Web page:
As Google has disclosed more and more about machine learning, some in the SEO world have decided keywords no longer matter — and that’s incorrect. It’s still essential to know the keywords for which your pages rank for two essential reasons:
- It helps you understand how Google interprets your pages and how well Google thinks your pages perform when it comes to particular keywords.
- Performing keyword research ensures your keyword phrases are still relevant, and it lets you know how queries are changing around particular subjects.
The presence of a keyword phrase on a page, however, isn’t going to be enough to earn a ranking. You’re also going to have to broaden the way you think about keyword phrases. Instead of using them verbatim, think of all the different ways someone might make an inquiry about the keywords for which your page ranks.
Which brings us back to voice search.
Imagine someone driving in a car near Toledo, unlocking his iPhone, and asking where to get a burger in Toledo. Siri won’t just pull up pages that say “burgers in Toledo.” Results will depend on:
- Most likely, the driver wants a burger from a nearby restaurant and doesn’t want to drive across town.
- Positive review data. It won’t be enough to write a keyword phrase like “best burgers in Toledo” into your copy. Your assertion will have to match data on Yelp, Zomato, and other review sites.
- The searcher might want a cheeseburger, a meatless burger, a bison burger or a turkey burger. Restaurants offering a more complete menu are more likely to top the search results.
- Past user behavior. If users have clicked the result and then left positive reviews after their visits, the website will appear more often when others have similar queries.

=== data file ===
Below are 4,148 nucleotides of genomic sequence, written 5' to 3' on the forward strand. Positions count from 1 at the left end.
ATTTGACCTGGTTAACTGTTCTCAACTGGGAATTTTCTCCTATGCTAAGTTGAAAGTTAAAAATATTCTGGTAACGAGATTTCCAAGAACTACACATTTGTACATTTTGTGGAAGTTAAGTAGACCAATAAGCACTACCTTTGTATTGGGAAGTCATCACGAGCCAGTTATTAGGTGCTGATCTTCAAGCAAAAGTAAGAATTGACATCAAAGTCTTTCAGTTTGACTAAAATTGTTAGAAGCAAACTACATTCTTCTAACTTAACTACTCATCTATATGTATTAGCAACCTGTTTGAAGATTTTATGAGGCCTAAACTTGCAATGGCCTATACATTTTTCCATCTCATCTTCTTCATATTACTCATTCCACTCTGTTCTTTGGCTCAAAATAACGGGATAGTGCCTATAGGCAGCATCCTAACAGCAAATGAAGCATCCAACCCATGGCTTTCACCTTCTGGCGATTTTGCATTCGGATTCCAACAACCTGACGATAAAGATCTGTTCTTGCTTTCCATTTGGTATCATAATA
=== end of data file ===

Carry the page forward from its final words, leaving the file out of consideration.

- The search engine will most likely choose a restaurant at which people check in on social media or a restaurant with an active social media presence. Your inbound link quality will also provide considerable context related to whether the search engine has confidence in your page.
Your content in the era of voice search has to do more than just incorporate a keyword. It has to provide the best possible content related to a query, supported by signals of being liked by others. If you can’t deliver the best content, you have to deliver something unique. Competitor research becomes more important than ever.
Better Content for a Voice-Driven Era
By all means, keep putting keywords into your content, but remember the words themselves are no longer enough. When you evaluate your pages, ask yourself:
- What questions should this page answer for visitors? Is it currently answering those questions?
- Does it offer complete information? In other words, would someone return to the search results after checking this page?
- In what contexts do people search for a page like this? Is it ready for mobile search? Will the first impression cause people to want to stick with the page?
- Is the content approachable and easy to read? Can a visitor scan it and understand immediately what the page is about?
SEO used to be about completing checklists: include keywords, build inbound links, add a title tag, etc. Now, the checklist is only the beginning. The user will get an increasingly bigger vote in how well each page ranks.
Inbound links used to be the ultimate vote of confidence for any page, and they were a factor that SEOs could manipulate. Today, for search engines increasingly accessed by voice, SEOs must optimize pages for user behavior above all else. In 2016, the user reigns supreme.
What adjustments have you made to accommodate for this shift? Let us know in the comments below.